Managing Rivalry in the Digital Era through Peaceful Competition

Digital technologies and big data have fundamentally altered economic relationships, and with them geoeconomics and geopolitics.

Firms in the new technologies/digital space have characteristics that are different from the traditional model of manufacturing-based growth. Participants face high upfront costs and associated with this, high risk of failure. But once success is achieved, it is sweet — marginal costs of reproduction are zero or near-zero, and if protected by any form of intellectual property (IP), profits are economic rent. There is a first-mover advantage that is accentuated if product or industry standards are developed concomitantly.

Standards, the technical and process “handshake” that provide conformity across diverse products, production and distribution, are the underappreciated ground game here. For example, the standardization of the dimensions of the shipping container through ISO 668 in 1968 is credited as one of the principal drivers of globalization. In the information and communication technology sector, between 1998 and 2012 alone some 435 consortia were created to develop and lock in standards.

Finally, success in this area is underwritten by economies of agglomeration and geopolitical strategy. In the high-tech sector, “clustering,” be it of firms, talent, finance or support services, coupled with an active national strategy to nurture and build out the sector, is key to understanding the winners and “the ‘collective’ character of innovation.”

An economy with these characteristic features has implications for domestic economic and social policy, and for international relations.

Globally, our digital infrastructure is undergoing a sweeping transformation. Whereas the first wave of internet expansion featured the proliferation of open networks, we are now in the midst of a digital arms race. The competition between software stacks, data-collection capacities and digital business models is creating clashes across developed and emerging economies, and within democratic and authoritarian countries alike. At issue is the core architecture of the digital economy itself.

Questions about digital governance are central to how we reconstruct our post-pandemic world. The spread of digital technologies and the coronavirus are both manifestations of an era of undermanaged hyper-globalization, and the pandemic has deepened the economic, geopolitical and technological divide between the United States and China.

Governments emerging from the current economic shock will be in dire need of revenue. And after the society-wide lockdown, technologies that have become deeply embedded in our lives more or less overnight will need to be scrutinized. Policy makers are taking a hard look at issues such as data privacy, surveillance technology, the inequities embedded in algorithms and the integrity of our information ecosystem.

The internet was once defined primarily by an absence of centralization. But now what matters most are concentrations of data and computational capacity. The platform economy, artificial intelligence (AI), the surveillance state and quantum computing all demand large-scale data sets, and all entrench centralized nodes of influence.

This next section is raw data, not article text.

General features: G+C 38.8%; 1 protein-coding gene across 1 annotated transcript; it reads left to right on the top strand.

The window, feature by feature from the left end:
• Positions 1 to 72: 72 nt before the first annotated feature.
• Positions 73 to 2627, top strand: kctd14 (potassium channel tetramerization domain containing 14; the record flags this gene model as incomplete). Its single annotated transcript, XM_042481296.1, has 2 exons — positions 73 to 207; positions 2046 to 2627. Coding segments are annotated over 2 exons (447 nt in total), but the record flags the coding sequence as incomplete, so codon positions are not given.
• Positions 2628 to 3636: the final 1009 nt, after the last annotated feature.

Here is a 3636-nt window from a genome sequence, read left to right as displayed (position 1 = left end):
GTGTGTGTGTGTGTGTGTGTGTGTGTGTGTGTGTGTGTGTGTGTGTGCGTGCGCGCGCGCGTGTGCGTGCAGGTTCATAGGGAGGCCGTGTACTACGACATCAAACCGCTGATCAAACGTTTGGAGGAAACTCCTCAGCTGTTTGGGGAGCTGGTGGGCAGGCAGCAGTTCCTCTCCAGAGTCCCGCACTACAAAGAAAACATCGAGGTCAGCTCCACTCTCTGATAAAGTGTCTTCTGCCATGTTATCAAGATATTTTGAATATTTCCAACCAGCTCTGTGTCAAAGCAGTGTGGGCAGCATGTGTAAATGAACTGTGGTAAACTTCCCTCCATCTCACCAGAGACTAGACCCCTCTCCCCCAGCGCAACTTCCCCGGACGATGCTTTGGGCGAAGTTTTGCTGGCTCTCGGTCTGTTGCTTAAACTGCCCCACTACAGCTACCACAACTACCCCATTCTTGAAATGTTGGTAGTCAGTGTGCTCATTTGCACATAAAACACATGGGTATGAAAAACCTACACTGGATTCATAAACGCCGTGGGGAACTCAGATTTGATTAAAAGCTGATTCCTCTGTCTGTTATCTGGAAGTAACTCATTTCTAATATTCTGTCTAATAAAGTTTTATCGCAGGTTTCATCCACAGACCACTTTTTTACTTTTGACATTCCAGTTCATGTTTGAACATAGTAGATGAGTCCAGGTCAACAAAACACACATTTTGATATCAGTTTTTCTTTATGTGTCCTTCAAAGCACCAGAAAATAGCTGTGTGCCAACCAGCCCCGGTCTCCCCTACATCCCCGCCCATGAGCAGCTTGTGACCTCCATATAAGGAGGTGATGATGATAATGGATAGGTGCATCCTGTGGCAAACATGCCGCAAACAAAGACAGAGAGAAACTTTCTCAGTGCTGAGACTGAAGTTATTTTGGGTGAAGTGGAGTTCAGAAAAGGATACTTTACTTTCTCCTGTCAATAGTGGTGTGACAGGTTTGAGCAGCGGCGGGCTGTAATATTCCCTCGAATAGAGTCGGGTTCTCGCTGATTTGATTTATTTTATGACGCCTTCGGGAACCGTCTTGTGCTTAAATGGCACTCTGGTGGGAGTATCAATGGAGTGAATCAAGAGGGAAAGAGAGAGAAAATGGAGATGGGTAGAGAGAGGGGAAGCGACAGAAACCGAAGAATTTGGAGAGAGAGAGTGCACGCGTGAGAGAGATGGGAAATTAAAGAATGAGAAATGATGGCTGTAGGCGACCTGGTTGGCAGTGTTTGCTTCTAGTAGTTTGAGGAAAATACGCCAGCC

These new capacities are revolutionizing every economic sector that matters, from financial services, media and public health, to transportation and agriculture. Having been built on top of the new digital infrastructure, computational capacity and AI-driven analytics now power the global economy.

Yet they are also concentrating decision making and expanding the power of those who control the data. This new reality poses difficult policy challenges because it produces winner-takes-all economic outcomes, concentrations of influence that circumvent democratic institutions and national sovereignty, unanticipated national- and human-security threats, and entirely new geopolitical blocs.

Whereas the industrial economy was dominated by the production, trade and consumption of tangible goods, the digital economy is built on the production, collection and protection of information. It operates according to an entirely new system of incentives for production and innovation, and of the capture and distribution of financial gains (Orol 2018). More often than not, the source of value lies not in production or exchange, but in IP rights. Indeed, IP is now the world’s most valuable asset, accounting for 84 percent of the total value of S&P 500 companies (Berman 2019).

China, for example, built a firewall to protect major tech champions such as Baidu, Tencent and Alibaba, and is now helping them expand their reach globally through its Belt and Road Initiative, even furnishing other authoritarian governments with high-tech tools to help them maintain social and economic control. As Chinese soft power extends to the shipment of medical supplies during the pandemic, we are seeing a convergence of the country’s strategic and digital infrastructure aims.

The United States also has aggressively championed its own tech companies — Facebook, Amazon, Google, Netflix, Microsoft and Apple, in particular — by securing favourable international rules about data sharing and collection, platform governance and IP (most recently through the Canada-United States-Mexico Agreement), while otherwise relying on a laissez-faire regulatory approach. Finally, the European Union, which does not have any globally competitive digital tech companies, has been leading on standards and regulation, data-rights regimes and competition policy, all of which it hopes to export as a mode of global influence and market creation.